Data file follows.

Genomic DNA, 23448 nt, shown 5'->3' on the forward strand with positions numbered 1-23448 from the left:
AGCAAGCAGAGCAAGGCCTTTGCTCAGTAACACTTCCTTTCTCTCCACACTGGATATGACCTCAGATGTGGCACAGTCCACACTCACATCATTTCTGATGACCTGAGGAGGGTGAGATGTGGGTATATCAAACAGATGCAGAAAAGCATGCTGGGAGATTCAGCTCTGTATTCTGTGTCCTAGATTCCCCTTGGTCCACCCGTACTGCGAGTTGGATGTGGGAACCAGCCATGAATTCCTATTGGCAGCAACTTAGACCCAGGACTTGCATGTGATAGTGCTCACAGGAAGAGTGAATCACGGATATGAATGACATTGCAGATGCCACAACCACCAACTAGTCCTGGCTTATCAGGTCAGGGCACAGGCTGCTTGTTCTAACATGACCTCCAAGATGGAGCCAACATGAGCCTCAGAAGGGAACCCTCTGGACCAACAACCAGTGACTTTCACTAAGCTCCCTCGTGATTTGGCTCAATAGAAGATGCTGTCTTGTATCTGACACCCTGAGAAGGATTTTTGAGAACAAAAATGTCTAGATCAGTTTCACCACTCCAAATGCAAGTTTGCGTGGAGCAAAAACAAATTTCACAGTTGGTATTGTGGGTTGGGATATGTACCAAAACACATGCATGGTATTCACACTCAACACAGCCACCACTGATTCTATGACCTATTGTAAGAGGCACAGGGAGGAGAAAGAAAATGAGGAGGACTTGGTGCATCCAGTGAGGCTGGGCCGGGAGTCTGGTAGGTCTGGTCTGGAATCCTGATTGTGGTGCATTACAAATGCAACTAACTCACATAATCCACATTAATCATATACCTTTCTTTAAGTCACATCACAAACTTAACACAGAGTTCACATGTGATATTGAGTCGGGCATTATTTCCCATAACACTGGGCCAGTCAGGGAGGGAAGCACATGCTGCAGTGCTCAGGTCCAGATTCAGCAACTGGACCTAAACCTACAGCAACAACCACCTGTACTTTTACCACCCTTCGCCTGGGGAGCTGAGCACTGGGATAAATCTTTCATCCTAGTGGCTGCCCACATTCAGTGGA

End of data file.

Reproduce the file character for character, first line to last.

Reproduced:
Genomic DNA, 23448 nt, shown 5'->3' on the forward strand with positions numbered 1-23448 from the left:
AGCAAGCAGAGCAAGGCCTTTGCTCAGTAACACTTCCTTTCTCTCCACACTGGATATGACCTCAGATGTGGCACAGTCCACACTCACATCATTTCTGATGACCTGAGGAGGGTGAGATGTGGGTATATCAAACAGATGCAGAAAAGCATGCTGGGAGATTCAGCTCTGTATTCTGTGTCCTAGATTCCCCTTGGTCCACCCGTACTGCGAGTTGGATGTGGGAACCAGCCATGAATTCCTATTGGCAGCAACTTAGACCCAGGACTTGCATGTGATAGTGCTCACAGGAAGAGTGAATCACGGATATGAATGACATTGCAGATGCCACAACCACCAACTAGTCCTGGCTTATCAGGTCAGGGCACAGGCTGCTTGTTCTAACATGACCTCCAAGATGGAGCCAACATGAGCCTCAGAAGGGAACCCTCTGGACCAACAACCAGTGACTTTCACTAAGCTCCCTCGTGATTTGGCTCAATAGAAGATGCTGTCTTGTATCTGACACCCTGAGAAGGATTTTTGAGAACAAAAATGTCTAGATCAGTTTCACCACTCCAAATGCAAGTTTGCGTGGAGCAAAAACAAATTTCACAGTTGGTATTGTGGGTTGGGATATGTACCAAAACACATGCATGGTATTCACACTCAACACAGCCACCACTGATTCTATGACCTATTGTAAGAGGCACAGGGAGGAGAAAGAAAATGAGGAGGACTTGGTGCATCCAGTGAGGCTGGGCCGGGAGTCTGGTAGGTCTGGTCTGGAATCCTGATTGTGGTGCATTACAAATGCAACTAACTCACATAATCCACATTAATCATATACCTTTCTTTAAGTCACATCACAAACTTAACACAGAGTTCACATGTGATATTGAGTCGGGCATTATTTCCCATAACACTGGGCCAGTCAGGGAGGGAAGCACATGCTGCAGTGCTCAGGTCCAGATTCAGCAACTGGACCTAAACCTACAGCAACAACCACCTGTACTTTTACCACCCTTCGCCTGGGGAGCTGAGCACTGGGATAAATCTTTCATCCTAGTGGCTGCCCACATTCAGTGGA